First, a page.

Northern Territory
2016
2011

Usual resident count
228,833
211,945

Population growth
8.0%

Aboriginal and Torres Strait Islander peoples
58,248
56,779

Median age
32
31

Sex
Male
51.8%
51.7%
Female
48.2%
48.3%

Born overseas
45,302 (19.8%)
35,099 (16.6%)

Country of birth (top 5 outside Australia) %
1.
Philippines – 5,914 (2.6%)
England – 5,322 (2.5%)
2.
England – 5,583 (2.4%)
New Zealand – 3,968 (1.9%)
3.
New Zealand – 4,636 (2.0%)
Philippines – 3,586 (1.7%)
4.
India – 3,598 (1.6%)
India – 1,917 (0.9%)
5.
Greece – 1,268 (0.6%)
United States of America – 1,054 (0.5%)

Languages spoken at home (top 4) %
1.
English – 132,634 (58.0%)
English – 133,015 (62.8%)
2.
Kriol – 4,390 (1.9%)
Kriol – 3,993 (1.9%)
3.
Djambarrpuyngu – 4,275 (1.9%)
Djambarrpuyngu – 2,970 (1.4%)
4.
Greek – 3,245 (1.4%)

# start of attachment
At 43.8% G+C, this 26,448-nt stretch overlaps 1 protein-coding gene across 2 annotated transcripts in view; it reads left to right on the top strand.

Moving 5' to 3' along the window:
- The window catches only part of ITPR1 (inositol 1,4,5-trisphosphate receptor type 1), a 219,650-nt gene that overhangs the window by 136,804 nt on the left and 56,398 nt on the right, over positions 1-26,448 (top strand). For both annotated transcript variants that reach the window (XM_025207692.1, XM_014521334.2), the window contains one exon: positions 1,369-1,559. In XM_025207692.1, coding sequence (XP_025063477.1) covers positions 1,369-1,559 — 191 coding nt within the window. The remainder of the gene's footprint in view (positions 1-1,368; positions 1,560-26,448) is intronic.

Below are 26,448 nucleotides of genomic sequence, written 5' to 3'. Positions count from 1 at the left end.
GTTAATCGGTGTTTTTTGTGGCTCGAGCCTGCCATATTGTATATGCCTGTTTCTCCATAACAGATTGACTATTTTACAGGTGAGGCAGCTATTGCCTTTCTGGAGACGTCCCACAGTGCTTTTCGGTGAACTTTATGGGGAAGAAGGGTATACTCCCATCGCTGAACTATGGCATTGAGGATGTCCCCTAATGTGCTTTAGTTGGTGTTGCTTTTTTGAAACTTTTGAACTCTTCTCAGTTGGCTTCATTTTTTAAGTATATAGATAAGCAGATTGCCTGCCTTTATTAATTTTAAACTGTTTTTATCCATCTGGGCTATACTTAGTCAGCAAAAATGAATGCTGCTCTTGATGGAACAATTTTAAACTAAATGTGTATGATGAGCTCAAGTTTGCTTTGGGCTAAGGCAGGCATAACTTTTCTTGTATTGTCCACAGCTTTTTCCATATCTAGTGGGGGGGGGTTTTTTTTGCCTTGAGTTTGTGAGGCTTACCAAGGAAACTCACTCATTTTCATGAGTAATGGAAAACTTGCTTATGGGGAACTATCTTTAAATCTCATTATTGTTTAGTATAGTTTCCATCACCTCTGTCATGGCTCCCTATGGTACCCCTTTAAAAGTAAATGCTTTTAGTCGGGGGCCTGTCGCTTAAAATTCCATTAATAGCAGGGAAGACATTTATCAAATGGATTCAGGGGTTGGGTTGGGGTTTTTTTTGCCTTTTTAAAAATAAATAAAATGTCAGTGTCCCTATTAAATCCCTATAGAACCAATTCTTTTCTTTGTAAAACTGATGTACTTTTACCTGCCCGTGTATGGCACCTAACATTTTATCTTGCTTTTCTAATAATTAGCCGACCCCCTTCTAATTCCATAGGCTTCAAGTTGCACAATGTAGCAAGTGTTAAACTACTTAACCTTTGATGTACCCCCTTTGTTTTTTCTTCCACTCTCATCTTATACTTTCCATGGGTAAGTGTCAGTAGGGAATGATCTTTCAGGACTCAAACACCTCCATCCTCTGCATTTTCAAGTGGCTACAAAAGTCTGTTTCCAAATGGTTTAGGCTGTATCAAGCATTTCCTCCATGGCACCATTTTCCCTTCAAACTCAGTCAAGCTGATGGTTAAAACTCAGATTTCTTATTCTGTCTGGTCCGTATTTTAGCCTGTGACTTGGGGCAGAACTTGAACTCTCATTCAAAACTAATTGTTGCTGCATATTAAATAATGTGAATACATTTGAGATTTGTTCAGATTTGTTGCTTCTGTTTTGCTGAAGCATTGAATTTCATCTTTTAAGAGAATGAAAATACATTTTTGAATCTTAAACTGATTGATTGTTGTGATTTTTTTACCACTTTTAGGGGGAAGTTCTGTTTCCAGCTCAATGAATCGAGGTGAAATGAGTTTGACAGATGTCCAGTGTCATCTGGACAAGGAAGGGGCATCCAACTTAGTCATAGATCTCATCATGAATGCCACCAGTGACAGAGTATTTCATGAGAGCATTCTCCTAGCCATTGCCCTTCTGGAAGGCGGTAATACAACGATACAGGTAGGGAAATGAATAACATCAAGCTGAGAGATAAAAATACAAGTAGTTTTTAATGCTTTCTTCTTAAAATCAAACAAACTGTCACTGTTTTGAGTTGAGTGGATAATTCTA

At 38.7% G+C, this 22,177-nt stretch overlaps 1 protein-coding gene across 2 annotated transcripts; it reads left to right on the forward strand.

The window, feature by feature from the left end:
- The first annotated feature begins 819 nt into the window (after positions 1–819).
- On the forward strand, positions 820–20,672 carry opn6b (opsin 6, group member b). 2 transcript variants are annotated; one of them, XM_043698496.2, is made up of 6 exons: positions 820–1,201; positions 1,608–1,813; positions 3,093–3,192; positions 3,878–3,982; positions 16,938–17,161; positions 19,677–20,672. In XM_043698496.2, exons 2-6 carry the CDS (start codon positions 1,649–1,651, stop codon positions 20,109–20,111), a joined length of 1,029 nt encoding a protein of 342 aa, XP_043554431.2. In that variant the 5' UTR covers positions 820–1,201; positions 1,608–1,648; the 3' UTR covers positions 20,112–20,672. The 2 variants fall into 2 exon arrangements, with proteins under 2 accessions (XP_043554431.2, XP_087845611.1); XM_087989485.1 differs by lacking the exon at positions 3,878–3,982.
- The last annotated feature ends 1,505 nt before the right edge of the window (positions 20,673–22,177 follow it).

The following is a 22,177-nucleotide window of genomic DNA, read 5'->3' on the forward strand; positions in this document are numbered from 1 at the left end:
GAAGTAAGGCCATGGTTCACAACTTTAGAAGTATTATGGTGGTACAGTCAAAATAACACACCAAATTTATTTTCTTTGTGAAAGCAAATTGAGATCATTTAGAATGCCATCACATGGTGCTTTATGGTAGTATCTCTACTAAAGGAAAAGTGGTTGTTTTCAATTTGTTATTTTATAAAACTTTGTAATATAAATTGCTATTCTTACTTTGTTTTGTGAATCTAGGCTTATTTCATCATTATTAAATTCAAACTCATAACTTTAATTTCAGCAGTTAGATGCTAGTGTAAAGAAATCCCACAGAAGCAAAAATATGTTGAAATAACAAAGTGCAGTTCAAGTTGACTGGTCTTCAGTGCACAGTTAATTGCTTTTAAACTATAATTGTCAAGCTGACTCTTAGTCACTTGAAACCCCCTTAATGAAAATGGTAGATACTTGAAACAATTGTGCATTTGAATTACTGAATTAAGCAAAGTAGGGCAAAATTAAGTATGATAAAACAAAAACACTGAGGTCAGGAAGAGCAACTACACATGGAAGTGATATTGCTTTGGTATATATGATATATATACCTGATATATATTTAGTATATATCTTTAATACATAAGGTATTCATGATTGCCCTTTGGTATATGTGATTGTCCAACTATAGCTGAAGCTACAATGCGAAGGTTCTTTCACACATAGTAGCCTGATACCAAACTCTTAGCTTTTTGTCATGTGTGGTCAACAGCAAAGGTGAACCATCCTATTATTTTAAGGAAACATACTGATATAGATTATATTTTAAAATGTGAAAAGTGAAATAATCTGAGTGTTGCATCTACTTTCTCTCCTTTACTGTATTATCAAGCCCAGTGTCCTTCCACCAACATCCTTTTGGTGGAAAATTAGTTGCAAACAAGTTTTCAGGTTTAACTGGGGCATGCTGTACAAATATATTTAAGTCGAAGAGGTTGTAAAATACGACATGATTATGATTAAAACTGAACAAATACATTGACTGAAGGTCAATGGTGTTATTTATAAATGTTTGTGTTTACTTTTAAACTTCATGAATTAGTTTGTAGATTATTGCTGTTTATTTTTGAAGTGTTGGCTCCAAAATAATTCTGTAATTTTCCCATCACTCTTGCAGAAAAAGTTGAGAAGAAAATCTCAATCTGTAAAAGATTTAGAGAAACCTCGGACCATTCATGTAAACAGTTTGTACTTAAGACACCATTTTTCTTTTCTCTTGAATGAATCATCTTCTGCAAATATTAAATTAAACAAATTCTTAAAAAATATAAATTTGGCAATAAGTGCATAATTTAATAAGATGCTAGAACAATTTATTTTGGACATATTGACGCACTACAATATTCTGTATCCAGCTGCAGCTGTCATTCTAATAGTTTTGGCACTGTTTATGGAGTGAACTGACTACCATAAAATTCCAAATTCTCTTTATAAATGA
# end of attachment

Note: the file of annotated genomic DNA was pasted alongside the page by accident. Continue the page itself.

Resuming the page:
Greek – 2,855 (1.3%)

Religious affiliation (top 3) %
1.
No Religion – 67,176 (29.4%)
No Religion – 49,600 (23.4%)
2.
Catholic – 45,843 (20.0%)
Catholic – 45,763 (21.6%)
3.
Anglican – 19,234 (8.4%)
Anglican – 24,145 (11.4%)

Registered marital status (over 15 years old) %
Married
78,333 (43.7%)
70,155 (43.1%)
Separated
6,046 (3.4%)
5,528 (3.4%)
Divorced
13,442 (7.5%)
13,273 (8.2%)
Widowed
5,622 (3.1%)
5,203 (3.2%)
Never married
75,917 (42.3%)
68,649 (42.2%)

Median income (weekly)
Individual
$871
$744
Family
$2,105
$1,759
Household
$1,983
$1,674

Family composition %
Couple with children
46.2%
46.3%
Couple without children
35.2%
34.0%
One parent families
16.6%
17.9%
Other family types
2.0%
1.8%

*All numbers based on Place of Usual Residence


Dwellings
2016
2011

Occupied private dwellings
65,053
60,883
Median household rent (weekly)
$315
$225
Median household mortgage repayments (monthly)
$2,167
$2,054
Median bedrooms per household
2.9
2.8
Average number of people per household
2.9
2.9

Household composition %
Family households
72.8%
72.3%
Single (or lone) person households
21.9%
21.9%
Group households
5.3%
5.8%

*All numbers based on Place of Enumeration, excludes visitor only and other non-classifiable households